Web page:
6. borate

    borate Senior Member

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    Update, as of 11/30/15

    After considerable experimentation it appears that the lag will occur when a STORE app (Calculator, for example) or "store" itself is listed in Task Manager background processes. Kill the process, and the lag vanishes. When the app is actually running, it is listed under APPS, not background processes. Then at random times, often after a sleep cycle or at boot, it will spontaneously appear as a background process - Calculator, (System) Settings, or Store.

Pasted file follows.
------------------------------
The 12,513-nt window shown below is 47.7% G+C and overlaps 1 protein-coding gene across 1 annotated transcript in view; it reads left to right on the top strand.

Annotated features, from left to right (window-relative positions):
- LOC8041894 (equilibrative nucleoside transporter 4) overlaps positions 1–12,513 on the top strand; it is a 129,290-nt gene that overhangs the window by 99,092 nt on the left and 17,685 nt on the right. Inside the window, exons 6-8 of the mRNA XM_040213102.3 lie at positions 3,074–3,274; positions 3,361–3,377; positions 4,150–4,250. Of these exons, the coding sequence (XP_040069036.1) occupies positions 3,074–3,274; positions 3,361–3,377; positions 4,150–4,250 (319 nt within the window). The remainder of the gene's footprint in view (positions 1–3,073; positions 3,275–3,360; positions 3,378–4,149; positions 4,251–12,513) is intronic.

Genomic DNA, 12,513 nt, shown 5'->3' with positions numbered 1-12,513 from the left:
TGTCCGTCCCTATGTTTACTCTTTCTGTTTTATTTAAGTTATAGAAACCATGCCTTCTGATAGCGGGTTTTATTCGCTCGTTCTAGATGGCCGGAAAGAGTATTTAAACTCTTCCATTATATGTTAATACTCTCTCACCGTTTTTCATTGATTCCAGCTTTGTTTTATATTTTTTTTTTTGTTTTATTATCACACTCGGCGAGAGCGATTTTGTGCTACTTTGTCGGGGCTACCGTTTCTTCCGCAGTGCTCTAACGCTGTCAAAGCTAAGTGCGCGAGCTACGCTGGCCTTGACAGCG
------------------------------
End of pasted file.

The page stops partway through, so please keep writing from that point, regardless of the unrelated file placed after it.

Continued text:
The only effective way found here to get rid of these "rogue" processes is to kill them with a command line similar to this: "C:\Windows\SysWOW64\wbem\WMIC.exe process WHERE name="Calculator.exe" call terminate" - either via a shortcut or the Task Scheduler, perhaps triggering on an informational event in Event Viewer.

    The speculated causes of this annoyance are discussed in this article and its embedded links... https://superuser.com/questions/426947/slow-windows-desktop-keyboard-shortcuts/957210#957210

    Allegedly this is a longstanding issue, but I never experienced it prior to W10. It's disconcerting that an MS employee isn't assigned to regularly peruse Windows forums like these in order to spot problems, and report them to appropriate techs for resolution. The workarounds are an annoyance and the chances of a fix seem slim.
     
  7. Saltgrass

    Saltgrass Excellent Member